All said, by watching comb size and color, with your breeds you should have a good inclination by 6 weeks, fairly certain by 10 weeks of age, which can make it hard if you want to add chicks. That is why many over purchase so they can get the number of hens they want. Factory sexed chicks have about 90% accuracy, and in America that holds fairly true. If I purchase 10 birds, I will get 1 rooster. Sometimes you have lousy luck and get all roosters (such as my 2 Barnevelders were both roosters).

 

If you really need hens, you can purchase the Commercial hybrids such as a Red Star or Gold Star or Black Star. I'm not sure what they will call them in Australia, but they will be sex-linked hybrids. That means that you can tell by the down color which is female and which is male. They are excellent layers and no risk of males. I've filled in my orders with a couple of sex-link hybrids so I know I will have at least a couple of girls for certain.

 

Post photos at 4 to 6 weeks of age so that those experienced can voice what they think.

 

LofMc


Edited by Lady of McCamley - 12/18/15 at 10:15pm
Keeper of 15+ layers, common to specialty types for colorful egg baskets. Brooding Queens: The Queen Mum Silkie and 2 Bantam Cochin handmaids. Preparing to breed my own Olive Eggers! Barnevelder roo with Splash Marans and CL for egg color and color coding :D Former 4H leader, GDB Puppy Raiser, Homeschooler. Current ESL tutor. Proud new grandma. Loving wife to a very tolerant husband.
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Keeper of 15+ layers, common to specialty types for colorful egg baskets. Brooding Queens: The Queen Mum Silkie and 2 Bantam Cochin handmaids. Preparing to breed my own Olive Eggers! Barnevelder roo with Splash Marans and CL for egg color and color coding :D Former 4H leader, GDB Puppy Raiser, Homeschooler. Current ESL tutor. Proud new grandma. Loving wife to a very tolerant husband.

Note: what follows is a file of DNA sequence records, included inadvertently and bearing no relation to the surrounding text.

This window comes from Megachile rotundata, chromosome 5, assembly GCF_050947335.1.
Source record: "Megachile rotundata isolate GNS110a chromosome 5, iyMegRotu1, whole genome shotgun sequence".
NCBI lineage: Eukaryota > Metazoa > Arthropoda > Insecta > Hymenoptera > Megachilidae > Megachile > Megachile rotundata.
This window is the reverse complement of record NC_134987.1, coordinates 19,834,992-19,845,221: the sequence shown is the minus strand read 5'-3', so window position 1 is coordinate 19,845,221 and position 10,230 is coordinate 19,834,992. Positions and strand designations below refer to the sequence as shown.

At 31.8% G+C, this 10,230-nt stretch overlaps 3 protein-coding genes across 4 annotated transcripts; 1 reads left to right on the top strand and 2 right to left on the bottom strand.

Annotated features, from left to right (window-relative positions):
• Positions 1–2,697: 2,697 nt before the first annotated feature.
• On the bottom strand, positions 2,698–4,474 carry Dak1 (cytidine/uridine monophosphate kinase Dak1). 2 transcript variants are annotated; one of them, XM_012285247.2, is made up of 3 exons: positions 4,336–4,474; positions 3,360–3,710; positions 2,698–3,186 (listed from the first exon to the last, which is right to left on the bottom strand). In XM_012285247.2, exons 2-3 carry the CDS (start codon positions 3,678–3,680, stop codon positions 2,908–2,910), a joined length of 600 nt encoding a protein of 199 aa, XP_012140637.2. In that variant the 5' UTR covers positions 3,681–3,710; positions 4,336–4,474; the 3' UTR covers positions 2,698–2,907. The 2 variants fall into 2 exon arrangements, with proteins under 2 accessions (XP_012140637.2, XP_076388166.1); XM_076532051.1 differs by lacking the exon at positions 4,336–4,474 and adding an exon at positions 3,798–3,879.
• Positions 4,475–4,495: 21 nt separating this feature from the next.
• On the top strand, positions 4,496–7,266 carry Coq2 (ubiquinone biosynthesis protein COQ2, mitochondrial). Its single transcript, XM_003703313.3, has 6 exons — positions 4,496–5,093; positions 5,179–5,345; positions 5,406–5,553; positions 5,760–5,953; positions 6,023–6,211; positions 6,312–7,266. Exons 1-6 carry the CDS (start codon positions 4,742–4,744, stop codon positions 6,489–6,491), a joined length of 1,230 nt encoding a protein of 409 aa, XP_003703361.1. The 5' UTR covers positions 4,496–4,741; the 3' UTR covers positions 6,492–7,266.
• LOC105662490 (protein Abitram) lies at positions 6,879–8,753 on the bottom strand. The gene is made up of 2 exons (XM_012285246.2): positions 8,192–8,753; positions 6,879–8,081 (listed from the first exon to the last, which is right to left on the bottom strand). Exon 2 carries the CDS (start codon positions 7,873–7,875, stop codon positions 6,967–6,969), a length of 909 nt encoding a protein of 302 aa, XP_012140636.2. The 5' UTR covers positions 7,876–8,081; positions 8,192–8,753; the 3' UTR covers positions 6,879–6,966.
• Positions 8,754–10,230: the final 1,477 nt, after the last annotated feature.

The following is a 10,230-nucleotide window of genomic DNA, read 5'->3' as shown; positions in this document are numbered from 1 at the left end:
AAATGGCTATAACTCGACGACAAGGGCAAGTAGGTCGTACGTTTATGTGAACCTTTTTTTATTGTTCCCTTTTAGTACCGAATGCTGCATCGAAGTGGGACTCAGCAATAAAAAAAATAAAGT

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post #3 of 5

You may want to post at  "Australia, six states and one funny little Island."  Byc has a large Aussie community.

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post #4 of 5
Thread Starter 
Thanks LofMc! Just the kind of things I was looking for. I have no idea about standards and quality, it's my first time and I'm just winging it, been good fun hatching little chicks and seeing them grow. I'll post pics of them all at 4 to 6 weeks and see how we go.
post #5 of 5


It is the average for most chickens to sex accurately from 6 to 8 weeks.

"In the field of observation, chance favors only the prepared mind"

~Louis Pasteur

 

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Fear kills more dreams than failure ever will.

 

 Are not two sparrows sold for a penny? Yet not one of them will fall to the ground outside your Father’s care.  (Matthew 10:29)

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"In the field of observation, chance favors only the prepared mind"

~Louis Pasteur

 

>NPIP certified<

 

Fear kills more dreams than failure ever will.

 

 Are not two sparrows sold for a penny? Yet not one of them will fall to the ground outside your Father’s care.  (Matthew 10:29)

Reply